the method of judicial selection in
Topic of considerable talk will
be the Michigan Plan of selecting
judges which, according to the
State Bar of Michigan (SBM),
combines the best of the elective
system and the best of the appoint-
Selection of Judges
Under the plan, a judicial va-
cancy would be filled by one of
three persons whose names had
been submitted to the Governor by
a judicial commission of seven per-
At the end of about two years,
the person appointed would come
up for election by the personsnin
his district who would vote only
on the man's record as to whether
or not he was to contihue in office.
He would not have to compete
with others seeking that post. If
he was not elected, the commission
would again select names for sub-
mission to the Governor.
The concert by the Chicgo Sym-
phony Brass Ensemble, previously
announced for 8:30 p.m. tomorrow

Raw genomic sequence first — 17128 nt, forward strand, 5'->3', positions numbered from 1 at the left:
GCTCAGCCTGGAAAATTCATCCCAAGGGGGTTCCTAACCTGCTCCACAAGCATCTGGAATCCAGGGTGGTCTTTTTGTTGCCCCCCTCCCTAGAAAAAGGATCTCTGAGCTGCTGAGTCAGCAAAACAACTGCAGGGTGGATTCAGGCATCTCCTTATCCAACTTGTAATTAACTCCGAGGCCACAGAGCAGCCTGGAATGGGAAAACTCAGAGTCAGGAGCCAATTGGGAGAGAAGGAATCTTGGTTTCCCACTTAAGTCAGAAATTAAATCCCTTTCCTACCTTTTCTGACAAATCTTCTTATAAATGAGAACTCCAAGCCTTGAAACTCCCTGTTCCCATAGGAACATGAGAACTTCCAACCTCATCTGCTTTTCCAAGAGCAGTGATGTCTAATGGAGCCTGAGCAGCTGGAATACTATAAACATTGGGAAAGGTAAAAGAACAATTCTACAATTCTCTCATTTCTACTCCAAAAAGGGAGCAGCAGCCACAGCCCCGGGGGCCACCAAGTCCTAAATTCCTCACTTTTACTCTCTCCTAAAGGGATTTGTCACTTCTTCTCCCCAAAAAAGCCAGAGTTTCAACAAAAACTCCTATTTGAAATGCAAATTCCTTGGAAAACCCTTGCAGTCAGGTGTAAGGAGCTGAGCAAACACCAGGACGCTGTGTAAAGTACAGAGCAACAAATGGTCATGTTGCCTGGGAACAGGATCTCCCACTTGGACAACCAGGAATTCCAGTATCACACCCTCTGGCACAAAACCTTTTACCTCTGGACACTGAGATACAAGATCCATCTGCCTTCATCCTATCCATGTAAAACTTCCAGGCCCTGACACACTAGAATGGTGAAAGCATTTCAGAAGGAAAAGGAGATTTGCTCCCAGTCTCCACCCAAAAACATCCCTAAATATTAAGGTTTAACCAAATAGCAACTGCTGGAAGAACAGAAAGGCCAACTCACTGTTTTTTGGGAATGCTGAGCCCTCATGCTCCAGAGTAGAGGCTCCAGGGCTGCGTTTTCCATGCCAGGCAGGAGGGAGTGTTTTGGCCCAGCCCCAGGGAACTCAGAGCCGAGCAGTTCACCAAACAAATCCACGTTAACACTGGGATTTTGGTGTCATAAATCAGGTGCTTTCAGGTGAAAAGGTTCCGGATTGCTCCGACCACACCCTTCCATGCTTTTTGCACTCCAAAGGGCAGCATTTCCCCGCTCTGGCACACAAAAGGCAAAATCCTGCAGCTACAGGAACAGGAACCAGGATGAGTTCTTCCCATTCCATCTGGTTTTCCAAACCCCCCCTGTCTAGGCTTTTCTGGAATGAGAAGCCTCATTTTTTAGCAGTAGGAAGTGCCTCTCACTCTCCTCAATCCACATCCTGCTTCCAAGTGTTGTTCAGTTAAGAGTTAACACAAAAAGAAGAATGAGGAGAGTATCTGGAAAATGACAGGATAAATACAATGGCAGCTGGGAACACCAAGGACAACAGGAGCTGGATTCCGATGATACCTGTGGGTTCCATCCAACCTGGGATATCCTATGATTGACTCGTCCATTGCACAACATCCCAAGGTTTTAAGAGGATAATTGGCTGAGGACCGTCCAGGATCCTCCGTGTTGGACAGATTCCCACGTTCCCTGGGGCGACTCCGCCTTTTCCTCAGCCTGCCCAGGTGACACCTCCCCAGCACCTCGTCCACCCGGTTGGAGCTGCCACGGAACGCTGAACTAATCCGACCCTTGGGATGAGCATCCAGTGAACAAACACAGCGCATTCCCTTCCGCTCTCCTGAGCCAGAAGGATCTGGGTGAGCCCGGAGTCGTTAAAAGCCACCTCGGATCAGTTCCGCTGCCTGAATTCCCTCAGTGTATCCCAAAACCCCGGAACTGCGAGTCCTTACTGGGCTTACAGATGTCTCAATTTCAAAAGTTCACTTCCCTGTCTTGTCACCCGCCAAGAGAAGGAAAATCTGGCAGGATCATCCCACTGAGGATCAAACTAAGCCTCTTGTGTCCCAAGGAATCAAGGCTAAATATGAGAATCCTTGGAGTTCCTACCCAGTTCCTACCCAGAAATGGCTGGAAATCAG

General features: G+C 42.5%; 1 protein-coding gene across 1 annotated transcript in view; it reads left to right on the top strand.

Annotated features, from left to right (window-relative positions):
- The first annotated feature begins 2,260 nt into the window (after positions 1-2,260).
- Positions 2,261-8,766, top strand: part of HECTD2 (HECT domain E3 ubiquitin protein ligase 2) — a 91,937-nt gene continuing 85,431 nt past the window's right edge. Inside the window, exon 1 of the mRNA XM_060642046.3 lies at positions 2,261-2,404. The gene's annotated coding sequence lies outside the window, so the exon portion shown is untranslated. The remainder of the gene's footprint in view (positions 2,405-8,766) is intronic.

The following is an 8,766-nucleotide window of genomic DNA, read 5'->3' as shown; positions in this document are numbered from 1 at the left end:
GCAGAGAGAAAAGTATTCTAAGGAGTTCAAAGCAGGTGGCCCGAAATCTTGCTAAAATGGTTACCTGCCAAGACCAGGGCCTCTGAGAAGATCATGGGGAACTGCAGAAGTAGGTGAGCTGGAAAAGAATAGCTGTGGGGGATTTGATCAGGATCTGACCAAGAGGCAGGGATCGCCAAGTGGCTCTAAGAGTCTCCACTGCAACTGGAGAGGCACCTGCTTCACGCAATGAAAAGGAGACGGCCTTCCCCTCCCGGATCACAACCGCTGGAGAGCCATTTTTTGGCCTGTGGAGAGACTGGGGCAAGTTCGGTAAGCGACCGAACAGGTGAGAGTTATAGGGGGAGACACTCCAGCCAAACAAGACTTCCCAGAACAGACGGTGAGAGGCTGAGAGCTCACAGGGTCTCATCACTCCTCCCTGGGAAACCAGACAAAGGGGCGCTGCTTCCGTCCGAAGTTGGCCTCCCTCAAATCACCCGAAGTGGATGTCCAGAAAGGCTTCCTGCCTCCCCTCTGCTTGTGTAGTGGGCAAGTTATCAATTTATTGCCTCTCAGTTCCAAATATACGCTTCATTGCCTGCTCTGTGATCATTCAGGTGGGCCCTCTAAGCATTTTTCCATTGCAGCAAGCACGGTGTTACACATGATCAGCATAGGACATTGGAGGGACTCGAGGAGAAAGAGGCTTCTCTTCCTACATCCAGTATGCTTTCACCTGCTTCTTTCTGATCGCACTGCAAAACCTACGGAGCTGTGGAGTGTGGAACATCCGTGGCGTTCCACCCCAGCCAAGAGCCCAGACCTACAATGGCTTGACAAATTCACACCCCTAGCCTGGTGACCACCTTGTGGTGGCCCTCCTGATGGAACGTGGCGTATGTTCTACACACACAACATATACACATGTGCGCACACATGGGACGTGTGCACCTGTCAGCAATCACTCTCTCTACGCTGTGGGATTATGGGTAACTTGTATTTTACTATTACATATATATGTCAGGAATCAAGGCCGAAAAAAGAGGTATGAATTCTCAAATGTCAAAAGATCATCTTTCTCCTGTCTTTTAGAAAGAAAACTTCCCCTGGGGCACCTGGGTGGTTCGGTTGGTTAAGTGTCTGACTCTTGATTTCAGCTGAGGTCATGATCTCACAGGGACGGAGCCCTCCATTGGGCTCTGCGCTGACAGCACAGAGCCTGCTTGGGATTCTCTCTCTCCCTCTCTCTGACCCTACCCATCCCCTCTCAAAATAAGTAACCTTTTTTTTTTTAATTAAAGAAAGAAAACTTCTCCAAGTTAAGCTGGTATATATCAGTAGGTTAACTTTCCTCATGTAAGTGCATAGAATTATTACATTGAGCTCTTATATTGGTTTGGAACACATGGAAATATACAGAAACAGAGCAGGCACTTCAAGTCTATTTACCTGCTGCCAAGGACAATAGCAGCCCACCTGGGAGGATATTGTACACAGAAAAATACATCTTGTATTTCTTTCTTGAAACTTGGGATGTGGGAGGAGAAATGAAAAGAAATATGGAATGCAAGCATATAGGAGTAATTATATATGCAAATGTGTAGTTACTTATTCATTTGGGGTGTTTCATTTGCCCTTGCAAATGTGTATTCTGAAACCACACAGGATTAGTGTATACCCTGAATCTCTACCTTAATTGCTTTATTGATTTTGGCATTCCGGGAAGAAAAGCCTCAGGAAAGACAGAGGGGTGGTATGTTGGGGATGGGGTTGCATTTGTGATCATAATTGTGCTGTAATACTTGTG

in the Rackham Lecture Hall, has
been cancelled, due to rehearsal
conflicts in Chicago.
The program, originally sched-
uled for Monday, was 1 a t e r
changed to tomorrow, and now is
It was to be presented as a
feature of the sixth Annual Nation-
al Band Conductors' Conference to
be held this week on campus.
The institute will be held in the
Rackham Bldg. and will get under-
way at 9:30 a.m. with a talk on
"The Methods of Selecting Jud-
ges," by Prof. Charles W. Joiner of
the Law School.
Three other talks will be given
during the morning session. Speak-
ers then and their topics will be:
Judge Timothy C. Quinn of the
40th Judicial Circuit, Caro, "A De-
scription of the Michigan Plan for
Selecting Judges"; Edward Hutch-
inson, State Senator from Fenn-
ville, "A Criticism of the Michigan
Plan"; and Lester P. Dodd of De-
troit, past SBM president, "Why
the Michigan Plan Should Be
Presiding at the morning session
will be Richard H. Paulson of Kal-
amazoo, SBM president.
Featured speaker at the lun-
cheon meeting will be William W.
Crowdus, Vice-President of the